The Life of a Serverless Microservice on AWS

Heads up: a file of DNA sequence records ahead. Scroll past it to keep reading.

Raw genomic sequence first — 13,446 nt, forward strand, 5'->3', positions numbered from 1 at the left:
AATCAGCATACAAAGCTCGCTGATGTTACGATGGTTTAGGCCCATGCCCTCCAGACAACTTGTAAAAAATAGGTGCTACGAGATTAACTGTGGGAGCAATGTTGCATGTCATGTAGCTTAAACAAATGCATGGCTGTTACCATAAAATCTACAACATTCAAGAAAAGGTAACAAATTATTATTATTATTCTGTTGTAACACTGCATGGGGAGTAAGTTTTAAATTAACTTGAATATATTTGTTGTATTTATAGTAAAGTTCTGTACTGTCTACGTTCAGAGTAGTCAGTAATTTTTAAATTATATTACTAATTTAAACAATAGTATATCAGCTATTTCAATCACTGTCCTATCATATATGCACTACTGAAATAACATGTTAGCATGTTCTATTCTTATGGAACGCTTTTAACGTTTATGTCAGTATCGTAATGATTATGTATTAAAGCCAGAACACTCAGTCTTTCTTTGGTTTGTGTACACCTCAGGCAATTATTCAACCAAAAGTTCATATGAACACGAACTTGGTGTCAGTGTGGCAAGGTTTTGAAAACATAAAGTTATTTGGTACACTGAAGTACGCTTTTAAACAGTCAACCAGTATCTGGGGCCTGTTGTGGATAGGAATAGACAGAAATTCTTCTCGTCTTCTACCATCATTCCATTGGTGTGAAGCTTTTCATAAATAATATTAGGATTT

In this post, I will demonstrate how you can develop, test, deploy, and operate a production-ready serverless microservice using the AWS ecosystem. The combination of AWS Lambda and Amazon API Gateway allows us to operate a REST endpoint without the need of any virtual machines. We will use Amazon DynamoDB as our database, Amazon CloudWatch for metrics and logs, and AWS CodeCommit and AWS CodePipeline as our delivery pipeline. In the end, you will know how to wire together a bunch of AWS services to run a system in production.The LifeMy idea of "The Life of a Serverless Microservice on AWS" is best described by this figure:A developer is pushing code changes to a repository. This git push triggers the CI & CD pipeline to deploy a new version of the service, which our users consume. The load generated on the system produces logs and metrics that are used by the developer to operate the system. The operational feedback is used to improve the quality of the system.What is Serverless?Serverless or Function as a Service (FaaS) describes the idea that the deployment unit is a single function. A function takes input and returns output. The responsibility of the FaaS user is to develop the function while the FaaS provider's responsible is to execute the function whenever some event happens. The following figure demonstrates this idea.Some possible events:File uploaded.E-Mail received.Database changed.Manual invoked.HTTP API called.Cron.The cool things about serverless architecture are:You only pay when the function is executed.No under/over provisioning.No boot time.No patching.No SSH.No load balancing.Read more about Serverless Architectures if you are interested in the details.What is a Microservice?Imagine a small system where users have a public visible profile page with location information of that user. The idea of a microservice architecture is that you slice your system into smaller units around bounded contexts. I identified three of them:Authentication Service: Handles authentication.Location Service: Manages location information via a private HTTP API. Uses the Authentication Service internally to authenticate requests.Profile Service: Stores and retrieves the profile via a public HTTP API. Makes an internal call to the Location Service to retrieve the location information.Each service gets its own database, and services are only to communicate with each other over well-defined APIs, not the database!Let's get started!The source code and installation instruction can be found at the bottom of this page. Please use the us-east-1 region! We will use services that are not available in other AWS regions at the moment.CodeAWS CodeCommit is a hosted Git repository that uses IAM for access control. You need to upload your public SSH key to your IAM User as shown in the following figure:Creating a repository is simple. Just click on the Create new Repository button in the AWS Management Console.We need a repository for each service. You can then clone the repository locally with the following command. Replace $SSHKeyID with the SSH Key ID of your IAM user and $RepositoryName with the name of your repository.git clone ssh://$SSHKeyID@git-codecommit.us-east-1.amazonaws.com/v1/repos/$RepositoryName` We now have a home for our code.Continuous Integration & Continuous DeliveryAWS CodePipeline is a service to manage a build and deployment pipeline. CodePipeline itself is only responsible triggering integrations to do things like:Build.TestDeploy.We need a pipeline for each service that:Downloads the sources from CodeCommit if something changes there.Runs our test and bundles the code in a zip file for Lambda.Deploys the zip file.Luckily, CodePipeline has native support for downloading sources from CodeCommit. To run our tests, we will use a third-party integration to trigger Solano CI to run our tests and bundle the source files. The deployment step is implemented in a Lambda function that triggers a CloudFormation stack update. A CloudFormation stack is a bunch of AWS resources managed by CloudFormation based on a template that you provide (Infrastructure as Code). Read more about CloudFormation on our blog.The following figure shows the pipeline:The cool thing about CloudFormation is that you can define the pipeline itself in a template. So we get Pipeline as Code.The CloudFormation template that is used for service deployment describes a Lambda function, a DynamoDB database, and an API Gateway. After deployment you will see one CloudFormation stack for each service:We now have a CI & CD pipeline.ServiceWe use a bunch of AWS services to run our microservices.Amazon API GatewayAPI Gateway is a service that offers a configurable REST API as a service. You describe what should happen if a certain HTTP Method (GET, POST,PUT, DELETE, ...) is called on a certain HTTP Resource (e.g. /user). In our case, we want to execute a Lambda function if an HTTP request comes in. API Gateway also takes care of mapping input and output data between formats. The following figure shows how this looks like in the AWS Management Console for the Profile Service.The API Gateway is a fully managed service. You only pay for requests, no under/over provisioning, no boot time, no patching, no SSH, no load balancing. AWS takes care of all those aspects.Read more about API Gateway on our blogAWS LambdaTo run code in AWS Lambda you need to:use one of the supported runtimes (Node.js (JavaScript), Python, JVM (Java, Scala, ...).implement a predefined interface.The interface in abstract terms requires a function that takes an input parameter and returns void, something, or throws an error.We will use the Node.js runtime where a function implementation looks like this:exports.handler = function(event, context, cb) { console.log(JSON.stringify(event)); // TODO do something cb(null, {name: 'Michael'}); }; In Node.js, the function is not expected to return something. Instead, you need to call the callback function cb that is passed into the function as a parameter.The following figure shows how this looks like in the AWS Management Console for the profile service.AWS Lambda is a fully managed service. You only pay for function executions, no under/over provisioning, no boot time, no patching, no SSH, no load balancing. AWS takes care of all those aspects.Read more about Lambda on our blogAmazon DynamoDBDynamoDB is a Key-Value-Store or Document-Store. You can lookup values by their key. DynamoDB replicates across multiple Availability Zones (data centers) and is eventually consistent.The following figure shows how this looks like in the AWS Management Console for the authentication service.Amazon DynamoDB is a 99% managed service. The 1% that is up to you is that you need to provision read and write capacity. When your service makes more request than provisioned, you will see errors. So it is your job to monitor the consumed capacity to increase the provisioned capacity before you run out of capacity.Read more about DynamoDB on our blogRequest FlowThe three services work together in the following way:The user's HTTP request hits API Gateway. API Gateway checks if the request is valid — if so, it invokes the Lambda function. The function makes one or more requests to the database and executes some business logic. The result of the function is then transformed into an HTTP response by API Gateway.We now have an environment to run our microservices.Logs, Metrics, and AlertingA Blackbox is very hard to operate. That's why we need as much information from the inside of the system as possible. AWS CloudWatch is the right place to store and analyze this kind of information:Metrics (numbers).Logs (text).CloudWatch also lets you define alarms on metrics. The following figure demonstrated how the pieces work together.Operational insights that you get out-of-the-box:Lambda writes STDOUTand STDERR to CloudWatch logs.Lambda publishes metrics to CloudWatch about the number of invocations, runtime duration, the number of failures, etc.API Gateway publishes metrics about the number of requests, 4XX and 5XX Response Codes, etc.DynamoDB publishes metrics about consumed capacity, the number of requests, etc.The following figure shows a CloudWatch alarm that is triggered if the number of throttled read requests of the Location Service DynamoDB table is bigger or equal to one. This situation indicates that the provisioned capacity is not sufficient to serve the traffic.With all those metrics and alarms in place, we now can be confident that we receive an alert if our system is not working properly.SummaryYou can run a high-quality system on AWS by only using managed services. This approach frees you from many operational tasks that are not directly related to your service. Think of operating a monitoring system, a log index system, a database, virtual machines, etc. Instead, you can focus on operating and improving your service's code.The following figure shows the overall architecture of our system:Serverless or FaaS does not force you to use a specific framework. As long as you are fine with the interface (a function with input and output), you can do whatever you want inside your function to produce an output with the given input. Read more